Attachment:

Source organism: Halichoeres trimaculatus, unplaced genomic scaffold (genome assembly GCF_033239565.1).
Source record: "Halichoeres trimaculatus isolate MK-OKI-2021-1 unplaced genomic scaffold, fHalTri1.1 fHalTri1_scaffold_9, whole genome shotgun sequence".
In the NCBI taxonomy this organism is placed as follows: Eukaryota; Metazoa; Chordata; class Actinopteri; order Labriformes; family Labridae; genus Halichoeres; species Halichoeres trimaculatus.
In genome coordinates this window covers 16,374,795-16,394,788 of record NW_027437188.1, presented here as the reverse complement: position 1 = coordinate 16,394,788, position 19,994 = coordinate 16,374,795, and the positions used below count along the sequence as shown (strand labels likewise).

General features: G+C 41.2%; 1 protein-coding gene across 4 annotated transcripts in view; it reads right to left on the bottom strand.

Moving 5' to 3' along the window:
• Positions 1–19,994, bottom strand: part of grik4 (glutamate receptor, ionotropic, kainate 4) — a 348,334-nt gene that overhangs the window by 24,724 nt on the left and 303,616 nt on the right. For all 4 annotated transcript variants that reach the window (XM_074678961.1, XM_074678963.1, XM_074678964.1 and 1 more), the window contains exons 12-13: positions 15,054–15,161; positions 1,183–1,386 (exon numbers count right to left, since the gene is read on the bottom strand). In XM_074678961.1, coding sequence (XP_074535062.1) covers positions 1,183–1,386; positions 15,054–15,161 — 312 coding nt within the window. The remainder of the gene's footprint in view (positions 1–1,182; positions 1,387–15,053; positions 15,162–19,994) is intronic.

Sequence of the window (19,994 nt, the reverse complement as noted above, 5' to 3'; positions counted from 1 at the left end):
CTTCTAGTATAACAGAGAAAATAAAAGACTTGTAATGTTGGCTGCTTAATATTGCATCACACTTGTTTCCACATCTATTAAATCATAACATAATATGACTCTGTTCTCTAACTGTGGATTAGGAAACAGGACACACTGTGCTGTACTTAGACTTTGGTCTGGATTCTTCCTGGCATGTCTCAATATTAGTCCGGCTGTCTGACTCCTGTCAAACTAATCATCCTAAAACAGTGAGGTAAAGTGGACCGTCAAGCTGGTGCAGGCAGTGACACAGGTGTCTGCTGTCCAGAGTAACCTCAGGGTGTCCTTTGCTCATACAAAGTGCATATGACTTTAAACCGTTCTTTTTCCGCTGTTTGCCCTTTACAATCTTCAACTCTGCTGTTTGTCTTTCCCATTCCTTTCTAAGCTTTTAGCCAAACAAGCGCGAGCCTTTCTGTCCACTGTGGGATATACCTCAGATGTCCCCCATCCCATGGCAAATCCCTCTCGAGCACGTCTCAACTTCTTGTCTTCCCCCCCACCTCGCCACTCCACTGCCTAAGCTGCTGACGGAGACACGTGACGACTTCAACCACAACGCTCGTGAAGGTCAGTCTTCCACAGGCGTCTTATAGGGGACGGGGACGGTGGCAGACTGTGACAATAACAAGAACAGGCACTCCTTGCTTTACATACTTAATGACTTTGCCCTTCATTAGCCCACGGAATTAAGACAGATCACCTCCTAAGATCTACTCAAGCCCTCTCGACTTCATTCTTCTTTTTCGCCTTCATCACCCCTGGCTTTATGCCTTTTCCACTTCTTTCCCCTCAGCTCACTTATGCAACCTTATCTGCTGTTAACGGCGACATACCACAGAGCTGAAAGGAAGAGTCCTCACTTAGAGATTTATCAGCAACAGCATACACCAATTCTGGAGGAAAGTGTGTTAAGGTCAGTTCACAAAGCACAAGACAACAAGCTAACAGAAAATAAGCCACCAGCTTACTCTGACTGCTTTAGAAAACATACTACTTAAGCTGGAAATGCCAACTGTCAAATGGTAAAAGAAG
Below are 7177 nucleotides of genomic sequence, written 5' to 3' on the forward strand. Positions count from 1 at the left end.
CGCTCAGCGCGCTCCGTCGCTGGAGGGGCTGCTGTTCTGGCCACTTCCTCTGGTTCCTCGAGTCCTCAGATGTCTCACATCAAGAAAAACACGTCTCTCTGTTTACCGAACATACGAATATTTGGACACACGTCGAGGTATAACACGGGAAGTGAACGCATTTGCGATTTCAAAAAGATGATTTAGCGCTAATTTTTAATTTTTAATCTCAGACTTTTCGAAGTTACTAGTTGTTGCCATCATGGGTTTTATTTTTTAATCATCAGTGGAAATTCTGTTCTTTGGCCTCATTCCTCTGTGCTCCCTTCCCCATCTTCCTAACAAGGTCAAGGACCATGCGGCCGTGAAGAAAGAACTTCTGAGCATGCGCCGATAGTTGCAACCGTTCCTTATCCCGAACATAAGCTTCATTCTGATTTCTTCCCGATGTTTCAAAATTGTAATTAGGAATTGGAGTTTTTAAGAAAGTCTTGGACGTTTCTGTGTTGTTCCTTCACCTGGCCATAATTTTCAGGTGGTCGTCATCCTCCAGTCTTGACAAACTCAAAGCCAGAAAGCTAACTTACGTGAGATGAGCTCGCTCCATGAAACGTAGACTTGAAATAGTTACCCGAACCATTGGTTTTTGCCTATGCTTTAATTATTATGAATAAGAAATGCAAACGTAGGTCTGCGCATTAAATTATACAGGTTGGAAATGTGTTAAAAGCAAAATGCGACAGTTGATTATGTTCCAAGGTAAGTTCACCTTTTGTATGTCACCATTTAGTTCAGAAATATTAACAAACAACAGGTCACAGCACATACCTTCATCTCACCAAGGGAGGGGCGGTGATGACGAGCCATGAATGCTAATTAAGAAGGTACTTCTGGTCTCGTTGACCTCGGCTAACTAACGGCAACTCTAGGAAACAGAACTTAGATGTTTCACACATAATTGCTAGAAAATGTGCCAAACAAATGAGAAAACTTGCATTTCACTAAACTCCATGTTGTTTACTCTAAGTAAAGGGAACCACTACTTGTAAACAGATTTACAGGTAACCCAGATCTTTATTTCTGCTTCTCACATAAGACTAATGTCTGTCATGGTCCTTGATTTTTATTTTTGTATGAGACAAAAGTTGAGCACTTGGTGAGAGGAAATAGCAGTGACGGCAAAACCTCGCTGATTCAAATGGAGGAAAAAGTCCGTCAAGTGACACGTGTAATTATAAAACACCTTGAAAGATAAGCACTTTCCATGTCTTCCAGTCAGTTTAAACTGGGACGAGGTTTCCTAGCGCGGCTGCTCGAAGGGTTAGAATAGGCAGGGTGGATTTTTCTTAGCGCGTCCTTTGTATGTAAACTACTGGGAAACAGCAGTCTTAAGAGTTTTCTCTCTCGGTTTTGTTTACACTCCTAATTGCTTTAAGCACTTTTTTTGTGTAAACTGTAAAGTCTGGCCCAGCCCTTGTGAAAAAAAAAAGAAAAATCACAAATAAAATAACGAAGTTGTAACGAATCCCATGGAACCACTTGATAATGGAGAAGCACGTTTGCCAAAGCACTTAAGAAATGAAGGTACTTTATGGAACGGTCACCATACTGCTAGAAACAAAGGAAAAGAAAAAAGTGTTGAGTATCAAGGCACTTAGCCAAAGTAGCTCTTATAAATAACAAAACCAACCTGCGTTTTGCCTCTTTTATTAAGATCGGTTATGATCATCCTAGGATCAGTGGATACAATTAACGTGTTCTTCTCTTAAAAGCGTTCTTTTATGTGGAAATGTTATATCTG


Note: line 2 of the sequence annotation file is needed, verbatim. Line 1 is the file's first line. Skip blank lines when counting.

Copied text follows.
Source record: "Halichoeres trimaculatus isolate MK-OKI-2021-1 unplaced genomic scaffold, fHalTri1.1 fHalTri1_scaffold_9, whole genome shotgun sequence".